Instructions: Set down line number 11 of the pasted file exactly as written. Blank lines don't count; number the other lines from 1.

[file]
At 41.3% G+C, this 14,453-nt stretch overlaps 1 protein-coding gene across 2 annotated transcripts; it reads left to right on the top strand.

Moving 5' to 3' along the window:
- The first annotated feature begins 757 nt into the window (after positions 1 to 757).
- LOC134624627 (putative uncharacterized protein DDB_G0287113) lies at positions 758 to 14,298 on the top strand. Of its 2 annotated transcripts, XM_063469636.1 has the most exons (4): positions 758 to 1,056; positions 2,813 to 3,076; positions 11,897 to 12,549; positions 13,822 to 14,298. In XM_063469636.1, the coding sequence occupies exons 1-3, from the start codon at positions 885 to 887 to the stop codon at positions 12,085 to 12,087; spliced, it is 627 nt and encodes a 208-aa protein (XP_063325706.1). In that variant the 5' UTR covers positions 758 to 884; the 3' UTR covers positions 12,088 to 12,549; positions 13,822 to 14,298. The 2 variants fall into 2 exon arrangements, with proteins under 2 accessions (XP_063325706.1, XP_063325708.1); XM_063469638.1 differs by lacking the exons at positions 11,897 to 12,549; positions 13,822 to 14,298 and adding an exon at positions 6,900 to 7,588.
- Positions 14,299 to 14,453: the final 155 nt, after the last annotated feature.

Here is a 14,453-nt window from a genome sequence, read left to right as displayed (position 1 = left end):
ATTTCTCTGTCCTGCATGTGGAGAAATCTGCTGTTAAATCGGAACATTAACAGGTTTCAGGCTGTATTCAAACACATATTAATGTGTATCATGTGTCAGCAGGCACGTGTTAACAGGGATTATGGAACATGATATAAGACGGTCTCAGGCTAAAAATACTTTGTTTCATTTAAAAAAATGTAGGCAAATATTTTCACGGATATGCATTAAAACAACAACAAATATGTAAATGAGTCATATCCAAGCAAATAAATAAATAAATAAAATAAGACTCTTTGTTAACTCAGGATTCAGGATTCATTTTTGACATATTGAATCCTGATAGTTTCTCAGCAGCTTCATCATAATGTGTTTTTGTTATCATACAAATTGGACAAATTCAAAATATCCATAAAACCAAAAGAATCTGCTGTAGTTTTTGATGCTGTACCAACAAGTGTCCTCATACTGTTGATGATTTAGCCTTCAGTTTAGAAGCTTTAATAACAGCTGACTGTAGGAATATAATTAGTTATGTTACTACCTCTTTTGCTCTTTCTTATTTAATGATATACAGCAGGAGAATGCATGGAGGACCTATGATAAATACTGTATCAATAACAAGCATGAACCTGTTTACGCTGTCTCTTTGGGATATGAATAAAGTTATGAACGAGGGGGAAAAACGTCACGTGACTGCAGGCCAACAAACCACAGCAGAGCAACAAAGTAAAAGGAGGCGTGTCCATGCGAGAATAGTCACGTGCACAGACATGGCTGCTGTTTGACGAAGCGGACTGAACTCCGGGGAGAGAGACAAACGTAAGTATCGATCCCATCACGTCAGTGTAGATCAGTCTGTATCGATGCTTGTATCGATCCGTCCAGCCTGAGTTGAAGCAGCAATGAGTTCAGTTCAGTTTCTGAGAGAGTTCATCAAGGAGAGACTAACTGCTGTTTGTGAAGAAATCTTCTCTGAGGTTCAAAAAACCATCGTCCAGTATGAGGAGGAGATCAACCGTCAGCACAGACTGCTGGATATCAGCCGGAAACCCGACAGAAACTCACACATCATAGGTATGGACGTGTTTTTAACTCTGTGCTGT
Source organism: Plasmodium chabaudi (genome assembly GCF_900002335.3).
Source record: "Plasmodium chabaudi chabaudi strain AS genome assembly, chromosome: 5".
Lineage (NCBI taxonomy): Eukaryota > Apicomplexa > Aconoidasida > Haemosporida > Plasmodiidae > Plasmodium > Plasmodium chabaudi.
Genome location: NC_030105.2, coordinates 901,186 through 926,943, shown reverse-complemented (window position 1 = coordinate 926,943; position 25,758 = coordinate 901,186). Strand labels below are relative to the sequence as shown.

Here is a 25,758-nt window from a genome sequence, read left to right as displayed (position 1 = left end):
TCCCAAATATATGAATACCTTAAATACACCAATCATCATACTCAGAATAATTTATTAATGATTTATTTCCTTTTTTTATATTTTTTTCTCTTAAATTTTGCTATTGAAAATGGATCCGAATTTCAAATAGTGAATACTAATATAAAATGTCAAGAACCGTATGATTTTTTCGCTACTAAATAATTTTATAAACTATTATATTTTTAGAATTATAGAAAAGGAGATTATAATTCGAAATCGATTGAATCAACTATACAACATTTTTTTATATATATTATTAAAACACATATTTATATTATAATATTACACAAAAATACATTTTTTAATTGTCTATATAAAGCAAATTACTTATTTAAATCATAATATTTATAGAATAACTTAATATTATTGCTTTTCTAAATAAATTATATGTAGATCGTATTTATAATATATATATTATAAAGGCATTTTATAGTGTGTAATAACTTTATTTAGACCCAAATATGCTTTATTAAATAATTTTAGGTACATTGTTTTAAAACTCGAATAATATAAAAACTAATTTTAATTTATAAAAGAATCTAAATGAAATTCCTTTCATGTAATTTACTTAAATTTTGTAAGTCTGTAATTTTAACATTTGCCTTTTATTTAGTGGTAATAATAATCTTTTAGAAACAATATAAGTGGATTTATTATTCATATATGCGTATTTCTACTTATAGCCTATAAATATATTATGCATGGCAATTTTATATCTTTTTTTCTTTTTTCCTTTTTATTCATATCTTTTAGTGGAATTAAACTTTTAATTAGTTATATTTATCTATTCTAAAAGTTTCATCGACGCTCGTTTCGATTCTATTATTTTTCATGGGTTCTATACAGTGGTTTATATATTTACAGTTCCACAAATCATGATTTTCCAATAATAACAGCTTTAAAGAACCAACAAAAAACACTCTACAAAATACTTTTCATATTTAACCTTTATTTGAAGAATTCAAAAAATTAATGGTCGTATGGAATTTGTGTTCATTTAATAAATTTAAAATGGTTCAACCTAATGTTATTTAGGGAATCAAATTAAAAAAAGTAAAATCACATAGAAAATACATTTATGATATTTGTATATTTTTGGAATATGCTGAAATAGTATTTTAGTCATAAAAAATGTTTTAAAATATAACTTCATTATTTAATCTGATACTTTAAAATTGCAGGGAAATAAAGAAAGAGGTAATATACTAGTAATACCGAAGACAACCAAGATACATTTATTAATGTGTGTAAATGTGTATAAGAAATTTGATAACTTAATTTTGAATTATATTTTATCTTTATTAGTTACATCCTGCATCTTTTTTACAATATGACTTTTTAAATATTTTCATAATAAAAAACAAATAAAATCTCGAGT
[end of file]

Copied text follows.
Genome location: NC_030105.2, coordinates 901,186 through 926,943, shown reverse-complemented (window position 1 = coordinate 926,943; position 25,758 = coordinate 901,186). Strand labels below are relative to the sequence as shown.